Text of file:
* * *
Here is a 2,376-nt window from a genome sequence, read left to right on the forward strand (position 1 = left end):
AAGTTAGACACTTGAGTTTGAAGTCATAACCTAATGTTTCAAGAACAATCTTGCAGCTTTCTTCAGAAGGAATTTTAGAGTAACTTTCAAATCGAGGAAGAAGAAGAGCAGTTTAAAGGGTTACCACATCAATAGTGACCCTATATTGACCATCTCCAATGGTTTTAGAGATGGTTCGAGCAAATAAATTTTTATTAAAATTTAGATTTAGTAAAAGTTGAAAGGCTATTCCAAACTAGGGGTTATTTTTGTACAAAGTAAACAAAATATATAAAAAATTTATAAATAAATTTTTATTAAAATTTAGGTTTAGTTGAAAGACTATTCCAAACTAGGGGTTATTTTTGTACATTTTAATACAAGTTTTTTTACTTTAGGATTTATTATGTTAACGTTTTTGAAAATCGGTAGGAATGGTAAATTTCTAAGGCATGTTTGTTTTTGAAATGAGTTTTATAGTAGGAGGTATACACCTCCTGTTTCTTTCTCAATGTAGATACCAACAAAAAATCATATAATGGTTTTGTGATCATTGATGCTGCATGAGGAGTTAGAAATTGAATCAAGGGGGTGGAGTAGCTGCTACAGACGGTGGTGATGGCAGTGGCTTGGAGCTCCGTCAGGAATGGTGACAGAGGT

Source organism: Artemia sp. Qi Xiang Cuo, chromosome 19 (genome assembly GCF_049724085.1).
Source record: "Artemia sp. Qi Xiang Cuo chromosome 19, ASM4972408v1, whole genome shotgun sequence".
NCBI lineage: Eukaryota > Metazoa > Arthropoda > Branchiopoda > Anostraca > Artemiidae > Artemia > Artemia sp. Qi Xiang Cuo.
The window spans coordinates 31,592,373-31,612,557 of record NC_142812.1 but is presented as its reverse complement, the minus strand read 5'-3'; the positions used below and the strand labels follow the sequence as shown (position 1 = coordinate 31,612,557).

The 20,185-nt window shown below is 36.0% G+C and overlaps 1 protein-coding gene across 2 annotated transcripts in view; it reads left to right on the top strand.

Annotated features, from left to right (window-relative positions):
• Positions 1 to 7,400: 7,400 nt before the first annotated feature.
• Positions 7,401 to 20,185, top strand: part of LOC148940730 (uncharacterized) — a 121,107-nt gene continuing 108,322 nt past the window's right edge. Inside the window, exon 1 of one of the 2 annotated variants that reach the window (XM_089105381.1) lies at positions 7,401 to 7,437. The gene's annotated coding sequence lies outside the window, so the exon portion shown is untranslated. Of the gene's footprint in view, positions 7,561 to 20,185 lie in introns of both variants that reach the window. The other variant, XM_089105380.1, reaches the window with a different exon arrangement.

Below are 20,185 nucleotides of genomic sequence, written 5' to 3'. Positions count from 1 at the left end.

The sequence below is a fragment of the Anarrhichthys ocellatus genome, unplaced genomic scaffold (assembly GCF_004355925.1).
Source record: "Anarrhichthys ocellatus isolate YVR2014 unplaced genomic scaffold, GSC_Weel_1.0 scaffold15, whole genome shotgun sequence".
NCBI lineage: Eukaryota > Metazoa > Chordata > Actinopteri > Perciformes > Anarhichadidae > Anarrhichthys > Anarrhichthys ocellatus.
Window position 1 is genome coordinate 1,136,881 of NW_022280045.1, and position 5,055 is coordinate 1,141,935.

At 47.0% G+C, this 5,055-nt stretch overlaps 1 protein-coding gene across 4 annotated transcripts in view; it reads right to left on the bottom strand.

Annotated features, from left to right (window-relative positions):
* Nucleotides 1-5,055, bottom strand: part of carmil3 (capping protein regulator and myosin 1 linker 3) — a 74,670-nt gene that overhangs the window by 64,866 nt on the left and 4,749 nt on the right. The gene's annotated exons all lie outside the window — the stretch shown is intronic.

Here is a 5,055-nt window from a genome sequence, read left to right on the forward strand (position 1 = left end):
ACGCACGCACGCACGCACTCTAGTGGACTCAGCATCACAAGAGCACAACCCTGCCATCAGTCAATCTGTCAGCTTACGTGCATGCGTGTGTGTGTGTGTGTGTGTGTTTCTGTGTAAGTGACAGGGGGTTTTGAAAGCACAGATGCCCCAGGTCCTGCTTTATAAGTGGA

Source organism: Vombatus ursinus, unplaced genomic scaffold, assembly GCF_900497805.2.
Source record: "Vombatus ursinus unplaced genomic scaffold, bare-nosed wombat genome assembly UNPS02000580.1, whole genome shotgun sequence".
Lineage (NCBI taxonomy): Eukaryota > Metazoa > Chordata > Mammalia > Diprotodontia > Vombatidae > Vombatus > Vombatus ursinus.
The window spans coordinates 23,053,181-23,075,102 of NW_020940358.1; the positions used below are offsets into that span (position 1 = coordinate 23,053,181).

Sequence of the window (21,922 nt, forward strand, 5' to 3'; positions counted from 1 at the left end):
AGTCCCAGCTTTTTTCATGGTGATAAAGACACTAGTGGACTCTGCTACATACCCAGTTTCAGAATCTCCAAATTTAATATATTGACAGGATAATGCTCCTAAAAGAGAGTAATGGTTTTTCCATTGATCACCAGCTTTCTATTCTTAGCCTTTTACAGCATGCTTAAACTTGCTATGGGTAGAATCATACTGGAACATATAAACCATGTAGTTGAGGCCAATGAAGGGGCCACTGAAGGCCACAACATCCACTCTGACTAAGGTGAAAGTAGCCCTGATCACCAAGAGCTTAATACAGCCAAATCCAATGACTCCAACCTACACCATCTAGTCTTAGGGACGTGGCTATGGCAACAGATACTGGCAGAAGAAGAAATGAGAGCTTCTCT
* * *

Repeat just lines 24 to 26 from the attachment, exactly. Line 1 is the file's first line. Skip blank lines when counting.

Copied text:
The window spans coordinates 23,053,181-23,075,102 of NW_020940358.1; the positions used below are offsets into that span (position 1 = coordinate 23,053,181).

Sequence of the window (21,922 nt, forward strand, 5' to 3'; positions counted from 1 at the left end):
AGTCCCAGCTTTTTTCATGGTGATAAAGACACTAGTGGACTCTGCTACATACCCAGTTTCAGAATCTCCAAATTTAATATATTGACAGGATAATGCTCCTAAAAGAGAGTAATGGTTTTTCCATTGATCACCAGCTTTCTATTCTTAGCCTTTTACAGCATGCTTAAACTTGCTATGGGTAGAATCATACTGGAACATATAAACCATGTAGTTGAGGCCAATGAAGGGGCCACTGAAGGCCACAACATCCACTCTGACTAAGGTGAAAGTAGCCCTGATCACCAAGAGCTTAATACAGCCAAATCCAATGACTCCAACCTACACCATCTAGTCTTAGGGACGTGGCTATGGCAACAGATACTGGCAGAAGAAGAAATGAGAGCTTCTCT